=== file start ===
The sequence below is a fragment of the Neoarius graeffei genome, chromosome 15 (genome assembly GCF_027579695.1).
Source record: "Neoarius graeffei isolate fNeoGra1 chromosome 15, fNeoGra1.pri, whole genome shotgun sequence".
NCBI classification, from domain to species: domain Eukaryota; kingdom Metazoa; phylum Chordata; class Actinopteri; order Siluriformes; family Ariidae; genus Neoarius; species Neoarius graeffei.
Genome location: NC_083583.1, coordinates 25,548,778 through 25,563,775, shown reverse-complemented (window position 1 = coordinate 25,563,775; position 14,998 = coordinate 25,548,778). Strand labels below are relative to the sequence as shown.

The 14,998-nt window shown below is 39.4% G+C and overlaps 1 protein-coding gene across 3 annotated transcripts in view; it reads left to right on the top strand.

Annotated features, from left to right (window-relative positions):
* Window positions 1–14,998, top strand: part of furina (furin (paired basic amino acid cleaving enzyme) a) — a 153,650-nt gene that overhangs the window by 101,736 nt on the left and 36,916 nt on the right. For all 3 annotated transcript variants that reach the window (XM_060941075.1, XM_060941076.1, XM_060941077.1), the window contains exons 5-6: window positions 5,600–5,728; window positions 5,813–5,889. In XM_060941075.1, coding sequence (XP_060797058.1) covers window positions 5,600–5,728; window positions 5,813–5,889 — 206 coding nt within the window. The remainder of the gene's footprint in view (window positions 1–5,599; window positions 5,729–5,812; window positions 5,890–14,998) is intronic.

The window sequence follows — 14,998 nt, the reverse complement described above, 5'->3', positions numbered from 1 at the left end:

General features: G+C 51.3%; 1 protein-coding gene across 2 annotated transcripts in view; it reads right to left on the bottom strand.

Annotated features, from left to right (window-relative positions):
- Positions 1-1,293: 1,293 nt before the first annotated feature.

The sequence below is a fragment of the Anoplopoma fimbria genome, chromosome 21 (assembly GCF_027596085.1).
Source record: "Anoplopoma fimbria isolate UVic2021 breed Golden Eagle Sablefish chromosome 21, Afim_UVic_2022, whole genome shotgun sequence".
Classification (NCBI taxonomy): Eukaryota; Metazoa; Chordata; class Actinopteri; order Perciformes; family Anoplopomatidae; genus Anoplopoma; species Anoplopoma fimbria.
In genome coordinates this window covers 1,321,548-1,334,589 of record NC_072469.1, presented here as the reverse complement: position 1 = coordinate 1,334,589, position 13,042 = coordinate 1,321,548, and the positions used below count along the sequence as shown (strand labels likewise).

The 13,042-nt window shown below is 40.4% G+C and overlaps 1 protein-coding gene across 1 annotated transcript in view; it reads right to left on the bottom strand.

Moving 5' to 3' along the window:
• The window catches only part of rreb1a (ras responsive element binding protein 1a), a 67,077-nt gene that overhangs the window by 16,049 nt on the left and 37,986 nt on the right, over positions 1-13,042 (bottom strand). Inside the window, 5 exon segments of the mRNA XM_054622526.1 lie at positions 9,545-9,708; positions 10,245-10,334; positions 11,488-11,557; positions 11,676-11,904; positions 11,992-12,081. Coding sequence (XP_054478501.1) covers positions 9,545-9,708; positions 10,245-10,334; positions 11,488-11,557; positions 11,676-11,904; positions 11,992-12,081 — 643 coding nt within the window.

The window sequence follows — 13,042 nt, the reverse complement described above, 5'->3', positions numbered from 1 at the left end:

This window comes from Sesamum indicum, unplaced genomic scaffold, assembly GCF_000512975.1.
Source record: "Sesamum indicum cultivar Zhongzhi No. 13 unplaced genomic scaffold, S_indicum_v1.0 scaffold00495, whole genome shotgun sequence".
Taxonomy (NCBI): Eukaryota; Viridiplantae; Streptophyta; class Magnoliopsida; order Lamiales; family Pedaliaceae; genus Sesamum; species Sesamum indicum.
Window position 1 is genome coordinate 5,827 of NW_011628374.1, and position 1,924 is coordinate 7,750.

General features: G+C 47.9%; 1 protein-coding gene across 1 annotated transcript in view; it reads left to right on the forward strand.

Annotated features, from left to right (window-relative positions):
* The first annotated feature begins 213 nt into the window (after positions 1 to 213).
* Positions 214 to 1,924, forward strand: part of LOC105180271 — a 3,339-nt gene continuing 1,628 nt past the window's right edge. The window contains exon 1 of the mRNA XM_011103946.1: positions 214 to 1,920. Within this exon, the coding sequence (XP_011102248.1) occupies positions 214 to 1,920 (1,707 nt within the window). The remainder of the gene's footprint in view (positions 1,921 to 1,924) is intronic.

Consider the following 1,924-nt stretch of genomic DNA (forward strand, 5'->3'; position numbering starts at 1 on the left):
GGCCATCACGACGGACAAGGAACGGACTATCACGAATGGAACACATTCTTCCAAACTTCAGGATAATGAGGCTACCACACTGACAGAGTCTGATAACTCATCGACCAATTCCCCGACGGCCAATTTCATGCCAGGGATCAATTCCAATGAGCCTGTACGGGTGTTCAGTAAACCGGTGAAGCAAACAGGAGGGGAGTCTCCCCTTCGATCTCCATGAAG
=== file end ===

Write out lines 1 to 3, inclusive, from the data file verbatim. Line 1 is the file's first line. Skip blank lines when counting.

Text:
The sequence below is a fragment of the Neoarius graeffei genome, chromosome 15 (genome assembly GCF_027579695.1).
Source record: "Neoarius graeffei isolate fNeoGra1 chromosome 15, fNeoGra1.pri, whole genome shotgun sequence".
NCBI classification, from domain to species: domain Eukaryota; kingdom Metazoa; phylum Chordata; class Actinopteri; order Siluriformes; family Ariidae; genus Neoarius; species Neoarius graeffei.